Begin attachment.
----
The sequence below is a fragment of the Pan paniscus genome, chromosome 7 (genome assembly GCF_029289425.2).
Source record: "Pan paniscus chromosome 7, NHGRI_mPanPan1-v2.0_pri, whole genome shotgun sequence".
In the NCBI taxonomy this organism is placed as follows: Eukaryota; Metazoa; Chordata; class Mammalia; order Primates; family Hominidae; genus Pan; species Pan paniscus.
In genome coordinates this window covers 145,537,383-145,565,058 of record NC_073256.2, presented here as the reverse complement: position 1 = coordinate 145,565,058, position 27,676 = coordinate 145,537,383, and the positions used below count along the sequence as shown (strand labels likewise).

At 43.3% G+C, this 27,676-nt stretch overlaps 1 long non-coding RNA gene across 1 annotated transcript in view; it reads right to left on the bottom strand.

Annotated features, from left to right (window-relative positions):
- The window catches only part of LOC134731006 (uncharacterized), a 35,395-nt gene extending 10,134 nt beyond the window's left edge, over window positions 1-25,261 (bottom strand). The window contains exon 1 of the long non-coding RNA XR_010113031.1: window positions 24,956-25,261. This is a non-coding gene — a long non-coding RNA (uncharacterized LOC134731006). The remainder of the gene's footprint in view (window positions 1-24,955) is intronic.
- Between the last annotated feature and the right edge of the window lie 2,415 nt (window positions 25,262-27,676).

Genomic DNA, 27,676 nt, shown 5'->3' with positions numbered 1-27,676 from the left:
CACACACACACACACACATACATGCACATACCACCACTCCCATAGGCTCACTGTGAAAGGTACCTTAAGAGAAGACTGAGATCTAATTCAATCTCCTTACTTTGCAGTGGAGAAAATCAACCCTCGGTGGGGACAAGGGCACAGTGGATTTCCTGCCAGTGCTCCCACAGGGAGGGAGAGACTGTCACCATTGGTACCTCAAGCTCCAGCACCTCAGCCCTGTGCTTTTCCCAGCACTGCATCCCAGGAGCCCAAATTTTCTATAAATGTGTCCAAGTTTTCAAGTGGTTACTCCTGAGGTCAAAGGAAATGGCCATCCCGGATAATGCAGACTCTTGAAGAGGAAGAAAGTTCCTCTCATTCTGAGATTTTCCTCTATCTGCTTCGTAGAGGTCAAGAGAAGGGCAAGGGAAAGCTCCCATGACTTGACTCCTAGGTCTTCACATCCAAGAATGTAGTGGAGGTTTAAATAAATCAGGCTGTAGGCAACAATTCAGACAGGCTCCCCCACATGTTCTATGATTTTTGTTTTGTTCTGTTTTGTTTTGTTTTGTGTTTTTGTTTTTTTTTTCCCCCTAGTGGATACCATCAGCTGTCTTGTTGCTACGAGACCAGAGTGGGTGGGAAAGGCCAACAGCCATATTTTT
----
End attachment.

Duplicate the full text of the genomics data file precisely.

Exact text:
The sequence below is a fragment of the Pan paniscus genome, chromosome 7 (genome assembly GCF_029289425.2).
Source record: "Pan paniscus chromosome 7, NHGRI_mPanPan1-v2.0_pri, whole genome shotgun sequence".
In the NCBI taxonomy this organism is placed as follows: Eukaryota; Metazoa; Chordata; class Mammalia; order Primates; family Hominidae; genus Pan; species Pan paniscus.
In genome coordinates this window covers 145,537,383-145,565,058 of record NC_073256.2, presented here as the reverse complement: position 1 = coordinate 145,565,058, position 27,676 = coordinate 145,537,383, and the positions used below count along the sequence as shown (strand labels likewise).

At 43.3% G+C, this 27,676-nt stretch overlaps 1 long non-coding RNA gene across 1 annotated transcript in view; it reads right to left on the bottom strand.

Annotated features, from left to right (window-relative positions):
- The window catches only part of LOC134731006 (uncharacterized), a 35,395-nt gene extending 10,134 nt beyond the window's left edge, over window positions 1-25,261 (bottom strand). The window contains exon 1 of the long non-coding RNA XR_010113031.1: window positions 24,956-25,261. This is a non-coding gene — a long non-coding RNA (uncharacterized LOC134731006). The remainder of the gene's footprint in view (window positions 1-24,955) is intronic.
- Between the last annotated feature and the right edge of the window lie 2,415 nt (window positions 25,262-27,676).

Genomic DNA, 27,676 nt, shown 5'->3' with positions numbered 1-27,676 from the left:
CACACACACACACACACATACATGCACATACCACCACTCCCATAGGCTCACTGTGAAAGGTACCTTAAGAGAAGACTGAGATCTAATTCAATCTCCTTACTTTGCAGTGGAGAAAATCAACCCTCGGTGGGGACAAGGGCACAGTGGATTTCCTGCCAGTGCTCCCACAGGGAGGGAGAGACTGTCACCATTGGTACCTCAAGCTCCAGCACCTCAGCCCTGTGCTTTTCCCAGCACTGCATCCCAGGAGCCCAAATTTTCTATAAATGTGTCCAAGTTTTCAAGTGGTTACTCCTGAGGTCAAAGGAAATGGCCATCCCGGATAATGCAGACTCTTGAAGAGGAAGAAAGTTCCTCTCATTCTGAGATTTTCCTCTATCTGCTTCGTAGAGGTCAAGAGAAGGGCAAGGGAAAGCTCCCATGACTTGACTCCTAGGTCTTCACATCCAAGAATGTAGTGGAGGTTTAAATAAATCAGGCTGTAGGCAACAATTCAGACAGGCTCCCCCACATGTTCTATGATTTTTGTTTTGTTCTGTTTTGTTTTGTTTTGTGTTTTTGTTTTTTTTTTCCCCCTAGTGGATACCATCAGCTGTCTTGTTGCTACGAGACCAGAGTGGGTGGGAAAGGCCAACAGCCATATTTTT